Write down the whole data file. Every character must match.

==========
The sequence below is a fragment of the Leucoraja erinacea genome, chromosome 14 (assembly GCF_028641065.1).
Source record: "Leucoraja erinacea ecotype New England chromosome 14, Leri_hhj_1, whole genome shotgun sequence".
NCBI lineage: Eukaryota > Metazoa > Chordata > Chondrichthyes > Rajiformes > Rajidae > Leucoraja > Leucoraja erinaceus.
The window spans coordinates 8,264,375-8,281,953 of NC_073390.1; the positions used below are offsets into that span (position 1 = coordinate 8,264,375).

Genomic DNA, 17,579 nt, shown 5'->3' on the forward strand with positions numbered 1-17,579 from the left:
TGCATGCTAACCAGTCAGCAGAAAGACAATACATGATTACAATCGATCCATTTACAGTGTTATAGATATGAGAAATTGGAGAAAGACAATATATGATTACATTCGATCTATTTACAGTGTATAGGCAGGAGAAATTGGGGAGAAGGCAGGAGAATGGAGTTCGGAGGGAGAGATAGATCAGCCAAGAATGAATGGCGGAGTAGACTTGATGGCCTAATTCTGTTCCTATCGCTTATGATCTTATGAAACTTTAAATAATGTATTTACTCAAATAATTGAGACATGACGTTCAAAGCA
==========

The sequence below is a fragment of the Leucoraja erinacea genome, chromosome 14 (assembly GCF_028641065.1).
Source record: "Leucoraja erinacea ecotype New England chromosome 14, Leri_hhj_1, whole genome shotgun sequence".
NCBI lineage: Eukaryota > Metazoa > Chordata > Chondrichthyes > Rajiformes > Rajidae > Leucoraja > Leucoraja erinaceus.
The window spans coordinates 8,264,375-8,281,953 of NC_073390.1; the positions used below are offsets into that span (position 1 = coordinate 8,264,375).

Genomic DNA, 17,579 nt, shown 5'->3' on the forward strand with positions numbered 1-17,579 from the left:
TGCATGCTAACCAGTCAGCAGAAAGACAATACATGATTACAATCGATCCATTTACAGTGTTATAGATATGAGAAATTGGAGAAAGACAATATATGATTACATTCGATCTATTTACAGTGTATAGGCAGGAGAAATTGGGGAGAAGGCAGGAGAATGGAGTTCGGAGGGAGAGATAGATCAGCCAAGAATGAATGGCGGAGTAGACTTGATGGCCTAATTCTGTTCCTATCGCTTATGATCTTATGAAACTTTAAATAATGTATTTACTCAAATAATTGAGACATGACGTTCAAAGCA